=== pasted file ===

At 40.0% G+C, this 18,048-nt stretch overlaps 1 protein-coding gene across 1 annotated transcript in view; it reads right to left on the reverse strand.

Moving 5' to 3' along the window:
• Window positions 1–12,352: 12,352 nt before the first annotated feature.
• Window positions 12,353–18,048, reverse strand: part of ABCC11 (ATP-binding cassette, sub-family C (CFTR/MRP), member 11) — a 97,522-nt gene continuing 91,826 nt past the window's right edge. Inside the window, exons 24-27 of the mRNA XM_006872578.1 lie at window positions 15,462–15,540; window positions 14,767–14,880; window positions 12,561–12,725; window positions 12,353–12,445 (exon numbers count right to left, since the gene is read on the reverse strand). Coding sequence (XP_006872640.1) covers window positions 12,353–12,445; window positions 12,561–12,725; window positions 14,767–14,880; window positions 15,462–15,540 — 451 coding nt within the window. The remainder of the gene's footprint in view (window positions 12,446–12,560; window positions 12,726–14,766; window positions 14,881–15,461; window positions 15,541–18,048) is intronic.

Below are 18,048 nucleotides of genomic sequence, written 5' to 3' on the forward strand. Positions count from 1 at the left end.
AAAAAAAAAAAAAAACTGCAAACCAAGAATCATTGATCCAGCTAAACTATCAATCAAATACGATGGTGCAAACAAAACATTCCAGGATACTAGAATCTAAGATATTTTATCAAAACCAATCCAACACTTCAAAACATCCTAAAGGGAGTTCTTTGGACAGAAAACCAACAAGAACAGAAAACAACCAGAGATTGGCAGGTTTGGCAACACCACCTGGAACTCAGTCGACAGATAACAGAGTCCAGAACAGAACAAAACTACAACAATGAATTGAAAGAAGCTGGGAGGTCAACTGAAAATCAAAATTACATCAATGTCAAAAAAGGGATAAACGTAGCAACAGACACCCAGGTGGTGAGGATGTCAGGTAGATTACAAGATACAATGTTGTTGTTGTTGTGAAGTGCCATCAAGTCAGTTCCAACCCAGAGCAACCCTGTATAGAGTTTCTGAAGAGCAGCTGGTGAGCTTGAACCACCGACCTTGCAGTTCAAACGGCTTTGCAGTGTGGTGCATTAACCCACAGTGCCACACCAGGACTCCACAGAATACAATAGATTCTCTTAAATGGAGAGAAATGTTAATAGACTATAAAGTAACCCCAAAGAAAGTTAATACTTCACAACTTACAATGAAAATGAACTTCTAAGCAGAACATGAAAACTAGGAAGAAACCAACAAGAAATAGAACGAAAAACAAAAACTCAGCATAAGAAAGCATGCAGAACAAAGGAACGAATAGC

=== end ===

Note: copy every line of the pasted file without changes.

At 40.0% G+C, this 18,048-nt stretch overlaps 1 protein-coding gene across 1 annotated transcript in view; it reads right to left on the reverse strand.

Moving 5' to 3' along the window:
• Window positions 1–12,352: 12,352 nt before the first annotated feature.
• Window positions 12,353–18,048, reverse strand: part of ABCC11 (ATP-binding cassette, sub-family C (CFTR/MRP), member 11) — a 97,522-nt gene continuing 91,826 nt past the window's right edge. Inside the window, exons 24-27 of the mRNA XM_006872578.1 lie at window positions 15,462–15,540; window positions 14,767–14,880; window positions 12,561–12,725; window positions 12,353–12,445 (exon numbers count right to left, since the gene is read on the reverse strand). Coding sequence (XP_006872640.1) covers window positions 12,353–12,445; window positions 12,561–12,725; window positions 14,767–14,880; window positions 15,462–15,540 — 451 coding nt within the window. The remainder of the gene's footprint in view (window positions 12,446–12,560; window positions 12,726–14,766; window positions 14,881–15,461; window positions 15,541–18,048) is intronic.

Below are 18,048 nucleotides of genomic sequence, written 5' to 3' on the forward strand. Positions count from 1 at the left end.
AAAAAAAAAAAAAAACTGCAAACCAAGAATCATTGATCCAGCTAAACTATCAATCAAATACGATGGTGCAAACAAAACATTCCAGGATACTAGAATCTAAGATATTTTATCAAAACCAATCCAACACTTCAAAACATCCTAAAGGGAGTTCTTTGGACAGAAAACCAACAAGAACAGAAAACAACCAGAGATTGGCAGGTTTGGCAACACCACCTGGAACTCAGTCGACAGATAACAGAGTCCAGAACAGAACAAAACTACAACAATGAATTGAAAGAAGCTGGGAGGTCAACTGAAAATCAAAATTACATCAATGTCAAAAAAGGGATAAACGTAGCAACAGACACCCAGGTGGTGAGGATGTCAGGTAGATTACAAGATACAATGTTGTTGTTGTTGTGAAGTGCCATCAAGTCAGTTCCAACCCAGAGCAACCCTGTATAGAGTTTCTGAAGAGCAGCTGGTGAGCTTGAACCACCGACCTTGCAGTTCAAACGGCTTTGCAGTGTGGTGCATTAACCCACAGTGCCACACCAGGACTCCACAGAATACAATAGATTCTCTTAAATGGAGAGAAATGTTAATAGACTATAAAGTAACCCCAAAGAAAGTTAATACTTCACAACTTACAATGAAAATGAACTTCTAAGCAGAACATGAAAACTAGGAAGAAACCAACAAGAAATAGAACGAAAAACAAAAACTCAGCATAAGAAAGCATGCAGAACAAAGGAACGAATAGC